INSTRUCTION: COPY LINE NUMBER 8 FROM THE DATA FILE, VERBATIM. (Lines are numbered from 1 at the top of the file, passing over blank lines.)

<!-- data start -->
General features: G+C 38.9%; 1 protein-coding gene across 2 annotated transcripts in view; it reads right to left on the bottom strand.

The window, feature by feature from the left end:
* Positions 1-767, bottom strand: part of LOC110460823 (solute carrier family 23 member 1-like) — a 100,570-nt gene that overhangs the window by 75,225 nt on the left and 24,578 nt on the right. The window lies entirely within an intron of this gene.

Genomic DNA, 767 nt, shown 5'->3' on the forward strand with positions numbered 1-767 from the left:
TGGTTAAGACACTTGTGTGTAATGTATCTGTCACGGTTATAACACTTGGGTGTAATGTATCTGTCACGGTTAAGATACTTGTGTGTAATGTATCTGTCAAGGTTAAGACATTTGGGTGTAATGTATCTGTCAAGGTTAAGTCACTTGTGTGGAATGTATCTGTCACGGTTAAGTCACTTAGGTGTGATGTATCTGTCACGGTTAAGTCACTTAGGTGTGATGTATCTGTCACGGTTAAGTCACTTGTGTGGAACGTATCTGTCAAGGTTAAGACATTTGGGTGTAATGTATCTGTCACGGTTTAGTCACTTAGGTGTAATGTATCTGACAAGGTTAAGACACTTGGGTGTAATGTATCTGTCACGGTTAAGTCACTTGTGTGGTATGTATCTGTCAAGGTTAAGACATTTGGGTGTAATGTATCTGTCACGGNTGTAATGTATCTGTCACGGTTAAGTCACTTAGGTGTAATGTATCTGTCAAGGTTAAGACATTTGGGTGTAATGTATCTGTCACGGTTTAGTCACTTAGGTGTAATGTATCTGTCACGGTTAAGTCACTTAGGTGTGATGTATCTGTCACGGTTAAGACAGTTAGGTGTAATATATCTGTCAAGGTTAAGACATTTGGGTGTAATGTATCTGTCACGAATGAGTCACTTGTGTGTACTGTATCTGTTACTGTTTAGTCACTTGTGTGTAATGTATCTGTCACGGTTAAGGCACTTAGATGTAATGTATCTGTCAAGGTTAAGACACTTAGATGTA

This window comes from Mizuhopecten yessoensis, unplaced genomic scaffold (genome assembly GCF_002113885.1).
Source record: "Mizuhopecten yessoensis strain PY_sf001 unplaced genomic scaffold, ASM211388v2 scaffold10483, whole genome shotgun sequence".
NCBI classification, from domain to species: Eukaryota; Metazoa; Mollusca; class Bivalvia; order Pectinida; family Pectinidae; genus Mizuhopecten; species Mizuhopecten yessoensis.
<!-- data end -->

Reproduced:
NCBI classification, from domain to species: Eukaryota; Metazoa; Mollusca; class Bivalvia; order Pectinida; family Pectinidae; genus Mizuhopecten; species Mizuhopecten yessoensis.